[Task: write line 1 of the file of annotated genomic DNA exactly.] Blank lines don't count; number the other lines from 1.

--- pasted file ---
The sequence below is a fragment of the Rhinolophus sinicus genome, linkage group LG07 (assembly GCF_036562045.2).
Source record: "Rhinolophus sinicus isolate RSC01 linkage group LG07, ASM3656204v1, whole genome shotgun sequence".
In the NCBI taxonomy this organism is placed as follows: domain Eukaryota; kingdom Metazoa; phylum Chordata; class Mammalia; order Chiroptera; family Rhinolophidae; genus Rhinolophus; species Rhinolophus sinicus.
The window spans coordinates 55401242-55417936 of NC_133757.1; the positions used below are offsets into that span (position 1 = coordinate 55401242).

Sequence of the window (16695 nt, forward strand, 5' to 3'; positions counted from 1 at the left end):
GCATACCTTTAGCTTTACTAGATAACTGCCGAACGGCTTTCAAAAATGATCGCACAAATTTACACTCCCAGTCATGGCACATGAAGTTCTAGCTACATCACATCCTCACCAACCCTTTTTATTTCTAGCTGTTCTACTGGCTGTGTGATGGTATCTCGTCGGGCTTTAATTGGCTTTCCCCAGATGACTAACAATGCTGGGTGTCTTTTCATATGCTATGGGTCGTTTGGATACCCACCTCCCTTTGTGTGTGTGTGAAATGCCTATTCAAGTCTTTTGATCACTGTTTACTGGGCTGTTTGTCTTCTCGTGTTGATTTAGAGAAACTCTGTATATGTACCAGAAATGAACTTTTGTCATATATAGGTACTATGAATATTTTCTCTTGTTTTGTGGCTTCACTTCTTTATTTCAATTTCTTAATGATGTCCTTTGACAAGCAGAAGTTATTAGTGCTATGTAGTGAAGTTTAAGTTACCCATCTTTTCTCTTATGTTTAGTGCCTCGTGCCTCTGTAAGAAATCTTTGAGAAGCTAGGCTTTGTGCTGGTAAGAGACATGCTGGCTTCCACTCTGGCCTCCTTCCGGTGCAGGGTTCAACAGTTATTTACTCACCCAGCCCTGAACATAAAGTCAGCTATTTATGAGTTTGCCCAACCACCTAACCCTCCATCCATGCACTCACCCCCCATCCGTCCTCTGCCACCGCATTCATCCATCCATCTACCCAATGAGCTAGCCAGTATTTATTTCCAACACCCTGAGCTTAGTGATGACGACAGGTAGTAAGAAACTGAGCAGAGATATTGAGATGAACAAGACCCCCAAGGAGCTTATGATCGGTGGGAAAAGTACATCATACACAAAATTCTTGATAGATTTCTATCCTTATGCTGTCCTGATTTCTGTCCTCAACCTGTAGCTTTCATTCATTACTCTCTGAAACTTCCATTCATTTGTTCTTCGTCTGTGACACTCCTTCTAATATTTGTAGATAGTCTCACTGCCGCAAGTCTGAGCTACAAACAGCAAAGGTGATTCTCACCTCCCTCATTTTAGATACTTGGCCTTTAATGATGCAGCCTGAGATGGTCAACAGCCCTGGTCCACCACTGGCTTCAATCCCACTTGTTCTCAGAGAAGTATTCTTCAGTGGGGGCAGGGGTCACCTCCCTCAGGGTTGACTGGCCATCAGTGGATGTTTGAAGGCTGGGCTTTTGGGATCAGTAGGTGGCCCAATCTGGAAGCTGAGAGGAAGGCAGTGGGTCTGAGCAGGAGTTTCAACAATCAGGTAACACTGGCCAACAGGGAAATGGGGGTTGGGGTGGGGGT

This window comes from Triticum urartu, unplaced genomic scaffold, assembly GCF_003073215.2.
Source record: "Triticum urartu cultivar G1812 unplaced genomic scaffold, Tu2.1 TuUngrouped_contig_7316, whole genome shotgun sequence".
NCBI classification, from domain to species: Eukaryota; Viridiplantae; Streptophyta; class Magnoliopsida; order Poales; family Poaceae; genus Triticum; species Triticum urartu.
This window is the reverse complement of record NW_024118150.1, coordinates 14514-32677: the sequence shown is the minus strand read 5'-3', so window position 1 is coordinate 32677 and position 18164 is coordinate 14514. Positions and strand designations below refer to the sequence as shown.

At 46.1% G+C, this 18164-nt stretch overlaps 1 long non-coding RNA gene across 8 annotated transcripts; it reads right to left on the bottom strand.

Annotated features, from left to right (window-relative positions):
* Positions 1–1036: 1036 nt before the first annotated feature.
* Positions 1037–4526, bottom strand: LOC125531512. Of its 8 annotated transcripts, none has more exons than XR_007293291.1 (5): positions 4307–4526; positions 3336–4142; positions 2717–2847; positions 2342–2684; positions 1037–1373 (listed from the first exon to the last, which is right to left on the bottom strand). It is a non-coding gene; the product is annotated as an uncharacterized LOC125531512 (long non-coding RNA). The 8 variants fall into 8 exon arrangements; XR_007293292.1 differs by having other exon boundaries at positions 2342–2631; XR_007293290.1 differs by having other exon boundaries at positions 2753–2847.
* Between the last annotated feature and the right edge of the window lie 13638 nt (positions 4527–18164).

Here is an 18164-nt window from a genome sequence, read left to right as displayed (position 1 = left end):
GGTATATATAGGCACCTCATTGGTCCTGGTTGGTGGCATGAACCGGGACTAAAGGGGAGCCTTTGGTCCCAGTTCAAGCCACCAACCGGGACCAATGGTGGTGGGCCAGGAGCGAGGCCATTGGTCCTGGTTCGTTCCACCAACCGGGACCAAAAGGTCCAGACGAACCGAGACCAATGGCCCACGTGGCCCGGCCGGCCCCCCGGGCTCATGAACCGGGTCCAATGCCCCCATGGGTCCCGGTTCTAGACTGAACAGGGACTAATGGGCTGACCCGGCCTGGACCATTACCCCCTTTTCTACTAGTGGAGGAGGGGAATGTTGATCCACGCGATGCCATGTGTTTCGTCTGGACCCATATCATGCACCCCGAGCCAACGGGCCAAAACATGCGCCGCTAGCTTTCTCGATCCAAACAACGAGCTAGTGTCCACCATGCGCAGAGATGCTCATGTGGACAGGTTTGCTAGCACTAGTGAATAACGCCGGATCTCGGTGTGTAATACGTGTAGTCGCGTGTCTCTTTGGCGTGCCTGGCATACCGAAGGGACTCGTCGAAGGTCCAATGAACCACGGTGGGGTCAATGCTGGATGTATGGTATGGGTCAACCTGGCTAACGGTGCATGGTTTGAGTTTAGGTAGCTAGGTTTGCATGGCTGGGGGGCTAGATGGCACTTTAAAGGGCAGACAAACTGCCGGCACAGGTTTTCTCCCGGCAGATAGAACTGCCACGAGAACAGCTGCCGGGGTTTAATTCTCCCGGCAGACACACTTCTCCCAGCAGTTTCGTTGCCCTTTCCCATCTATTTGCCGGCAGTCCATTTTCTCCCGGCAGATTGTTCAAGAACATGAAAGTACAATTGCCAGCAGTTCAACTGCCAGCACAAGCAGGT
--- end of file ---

The sequence below is a fragment of the Rhinolophus sinicus genome, linkage group LG07 (assembly GCF_036562045.2).